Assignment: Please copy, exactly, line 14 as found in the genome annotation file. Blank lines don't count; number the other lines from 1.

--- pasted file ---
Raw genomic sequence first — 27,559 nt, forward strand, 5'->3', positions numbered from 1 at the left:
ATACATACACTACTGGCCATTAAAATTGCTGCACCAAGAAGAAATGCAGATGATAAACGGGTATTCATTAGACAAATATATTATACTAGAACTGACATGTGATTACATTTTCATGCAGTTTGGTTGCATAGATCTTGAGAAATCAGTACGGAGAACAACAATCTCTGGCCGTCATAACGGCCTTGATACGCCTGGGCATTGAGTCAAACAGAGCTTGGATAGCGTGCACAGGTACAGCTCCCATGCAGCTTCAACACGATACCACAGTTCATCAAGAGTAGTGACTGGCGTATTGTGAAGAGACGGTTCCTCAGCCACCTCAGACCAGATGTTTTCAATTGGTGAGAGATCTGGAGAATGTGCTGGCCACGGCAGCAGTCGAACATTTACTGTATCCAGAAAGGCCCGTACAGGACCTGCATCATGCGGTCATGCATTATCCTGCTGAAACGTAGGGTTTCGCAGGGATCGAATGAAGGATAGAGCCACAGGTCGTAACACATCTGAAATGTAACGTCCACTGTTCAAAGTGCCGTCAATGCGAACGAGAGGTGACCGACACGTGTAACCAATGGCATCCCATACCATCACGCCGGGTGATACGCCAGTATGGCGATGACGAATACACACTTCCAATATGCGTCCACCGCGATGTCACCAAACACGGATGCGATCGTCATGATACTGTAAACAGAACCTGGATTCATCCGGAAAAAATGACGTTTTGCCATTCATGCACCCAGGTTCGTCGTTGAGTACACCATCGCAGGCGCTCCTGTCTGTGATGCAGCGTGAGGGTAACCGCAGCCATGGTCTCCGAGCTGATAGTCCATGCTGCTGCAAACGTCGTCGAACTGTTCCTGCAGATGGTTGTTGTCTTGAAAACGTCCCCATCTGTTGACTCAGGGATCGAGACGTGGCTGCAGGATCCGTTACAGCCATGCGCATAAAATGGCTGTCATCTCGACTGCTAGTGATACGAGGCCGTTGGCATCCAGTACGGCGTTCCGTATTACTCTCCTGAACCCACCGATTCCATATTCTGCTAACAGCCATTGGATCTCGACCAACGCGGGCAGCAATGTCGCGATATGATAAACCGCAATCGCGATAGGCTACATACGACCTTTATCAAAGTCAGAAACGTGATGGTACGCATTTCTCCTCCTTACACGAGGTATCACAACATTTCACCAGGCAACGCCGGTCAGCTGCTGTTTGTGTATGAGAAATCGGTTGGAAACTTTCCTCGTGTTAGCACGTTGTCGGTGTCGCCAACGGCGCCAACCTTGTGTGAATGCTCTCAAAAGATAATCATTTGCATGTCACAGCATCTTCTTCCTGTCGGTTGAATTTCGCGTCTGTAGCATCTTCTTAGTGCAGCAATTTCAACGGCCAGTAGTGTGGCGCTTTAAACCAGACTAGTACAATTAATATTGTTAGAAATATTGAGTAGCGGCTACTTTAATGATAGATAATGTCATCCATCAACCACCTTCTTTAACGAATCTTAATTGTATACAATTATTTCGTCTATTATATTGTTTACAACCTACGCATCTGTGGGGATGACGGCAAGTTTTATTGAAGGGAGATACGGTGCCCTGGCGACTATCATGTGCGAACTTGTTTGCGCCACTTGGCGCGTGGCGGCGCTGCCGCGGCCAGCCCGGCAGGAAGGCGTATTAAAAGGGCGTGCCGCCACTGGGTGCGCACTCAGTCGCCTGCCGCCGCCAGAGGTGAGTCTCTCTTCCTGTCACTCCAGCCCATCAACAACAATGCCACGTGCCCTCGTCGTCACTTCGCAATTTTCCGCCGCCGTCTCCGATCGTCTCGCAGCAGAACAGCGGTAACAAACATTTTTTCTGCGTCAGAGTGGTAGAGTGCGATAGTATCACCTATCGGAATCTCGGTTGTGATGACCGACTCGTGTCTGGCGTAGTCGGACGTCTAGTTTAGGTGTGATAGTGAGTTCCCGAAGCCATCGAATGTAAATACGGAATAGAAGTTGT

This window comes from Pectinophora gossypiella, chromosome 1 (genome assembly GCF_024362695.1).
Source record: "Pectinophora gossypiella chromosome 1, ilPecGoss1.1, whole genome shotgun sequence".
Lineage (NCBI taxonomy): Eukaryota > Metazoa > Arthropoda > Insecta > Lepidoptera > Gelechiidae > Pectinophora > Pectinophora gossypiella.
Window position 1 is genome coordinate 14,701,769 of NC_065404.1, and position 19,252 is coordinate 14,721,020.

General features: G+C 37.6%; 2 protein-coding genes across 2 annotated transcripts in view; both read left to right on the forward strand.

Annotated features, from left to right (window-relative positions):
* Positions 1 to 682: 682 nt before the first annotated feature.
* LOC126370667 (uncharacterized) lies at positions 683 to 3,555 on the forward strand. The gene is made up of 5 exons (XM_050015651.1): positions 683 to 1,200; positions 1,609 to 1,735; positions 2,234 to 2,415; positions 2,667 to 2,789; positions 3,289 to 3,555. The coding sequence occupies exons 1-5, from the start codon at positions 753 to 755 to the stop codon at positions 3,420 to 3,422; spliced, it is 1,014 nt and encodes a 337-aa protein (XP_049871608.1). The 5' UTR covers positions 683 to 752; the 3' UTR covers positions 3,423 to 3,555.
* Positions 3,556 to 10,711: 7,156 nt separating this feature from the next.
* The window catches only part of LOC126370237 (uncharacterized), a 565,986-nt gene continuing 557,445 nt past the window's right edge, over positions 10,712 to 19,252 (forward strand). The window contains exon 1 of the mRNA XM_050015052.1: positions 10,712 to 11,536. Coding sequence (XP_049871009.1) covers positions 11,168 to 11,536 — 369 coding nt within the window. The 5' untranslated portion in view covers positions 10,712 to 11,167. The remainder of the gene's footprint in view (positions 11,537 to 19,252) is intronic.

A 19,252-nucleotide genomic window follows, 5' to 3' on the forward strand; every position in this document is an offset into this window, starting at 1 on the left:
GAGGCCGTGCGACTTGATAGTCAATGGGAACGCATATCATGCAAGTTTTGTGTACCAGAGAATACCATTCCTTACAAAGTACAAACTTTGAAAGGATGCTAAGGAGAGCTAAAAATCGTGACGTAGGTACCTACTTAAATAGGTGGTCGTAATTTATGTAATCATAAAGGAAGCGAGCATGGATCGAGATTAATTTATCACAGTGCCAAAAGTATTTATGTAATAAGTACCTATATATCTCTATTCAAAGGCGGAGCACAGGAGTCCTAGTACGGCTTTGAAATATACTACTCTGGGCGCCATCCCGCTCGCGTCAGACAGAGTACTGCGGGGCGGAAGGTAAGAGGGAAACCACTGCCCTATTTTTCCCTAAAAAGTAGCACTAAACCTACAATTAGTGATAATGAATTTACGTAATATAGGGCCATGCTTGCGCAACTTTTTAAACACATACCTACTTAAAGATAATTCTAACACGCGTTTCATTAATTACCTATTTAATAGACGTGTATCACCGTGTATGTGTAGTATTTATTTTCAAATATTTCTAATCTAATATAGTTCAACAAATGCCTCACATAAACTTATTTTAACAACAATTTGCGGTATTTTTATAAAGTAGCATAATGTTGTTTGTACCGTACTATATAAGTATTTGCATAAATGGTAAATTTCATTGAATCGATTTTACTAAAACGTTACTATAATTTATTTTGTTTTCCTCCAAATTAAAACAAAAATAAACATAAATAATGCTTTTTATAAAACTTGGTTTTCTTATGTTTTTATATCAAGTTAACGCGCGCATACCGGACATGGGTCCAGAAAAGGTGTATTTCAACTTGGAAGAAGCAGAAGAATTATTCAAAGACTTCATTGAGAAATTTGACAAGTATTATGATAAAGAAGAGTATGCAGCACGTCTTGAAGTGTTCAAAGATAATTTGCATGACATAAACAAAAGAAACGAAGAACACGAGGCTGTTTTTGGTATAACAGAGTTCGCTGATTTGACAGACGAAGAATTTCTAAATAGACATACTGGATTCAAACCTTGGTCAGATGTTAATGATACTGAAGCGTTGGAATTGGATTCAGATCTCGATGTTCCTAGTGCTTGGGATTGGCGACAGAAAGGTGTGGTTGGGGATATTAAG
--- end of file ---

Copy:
GAGGCCGTGCGACTTGATAGTCAATGGGAACGCATATCATGCAAGTTTTGTGTACCAGAGAATACCATTCCTTACAAAGTACAAACTTTGAAAGGATGCTAAGGAGAGCTAAAAATCGTGACGTAGGTACCTACTTAAATAGGTGGTCGTAATTTATGTAATCATAAAGGAAGCGAGCATGGATCGAGATTAATTTATCACAGTGCCAAAAGTATTTATGTAATAAGTACCTATATATCTCTATTCAAAGGCGGAGCACAGGAGTCCTAGTACGGCTTTGAAATATACTACTCTGGGCGCCATCCCGCTCGCGTCAGACAGAGTACTGCGGGGCGGAAGGTAAGAGGGAAACCACTGCCCTATTTTTCCCTAAAAAGTAGCACTAAACCTACAATTAGTGATAATGAATTTACGTAATATAGGGCCATGCTTGCGCAACTTTTTAAACACATACCTACTTAAAGATAATTCTAACACGCGTTTCATTAATTACCTATTTAATAGACGTGTATCACCGTGTATGTGTAGTATTTATTTTCAAATATTTCTAATCTAATATAGTTCAACAAATGCCTCACATAAACTTATTTTAACAACAATTTGCGGTATTTTTATAAAGTAGCATAATGTTGTTTGTACCGTACTATATAAGTATTTGCATAAATGGTAAATTTCATTGAATCGATTTTACTAAAACGTTACTATAATTTATTTTGTTTTCCTCCAAATTAAAACAAAAATAAACATAAATAATGCTTTTTATAAAACTTGGTTTTCTTATGTTTTTATATCAAGTTAACGCGCGCATACCGGACATGGGTCCAGAAAAGGTGTATTTCAACTTGGAAGAAGCAGAAGAATTATTCAAAGACTTCATTGAGAAATTTGACAAGTATTATGATAAAGAAGAGTATGCAGCACGTCTTGAAGTGTTCAAAGATAATTTGCATGACATAAACAAAAGAAACGAAGAACACGAGGCTGTTTTTGGTATAACAGAGTTCGCTGATTTGACAGACGAAGAATTTCTAAATAGACATACTGGATTCAAACCTTGGTCAGATGTTAATGATACTGAAGCGTTGGAATTGGATTCAGATCTCGATGTTCCTAGTGCTTGGGATTGGCGACAGAAAGGTGTGGTTGGGGATATTAAG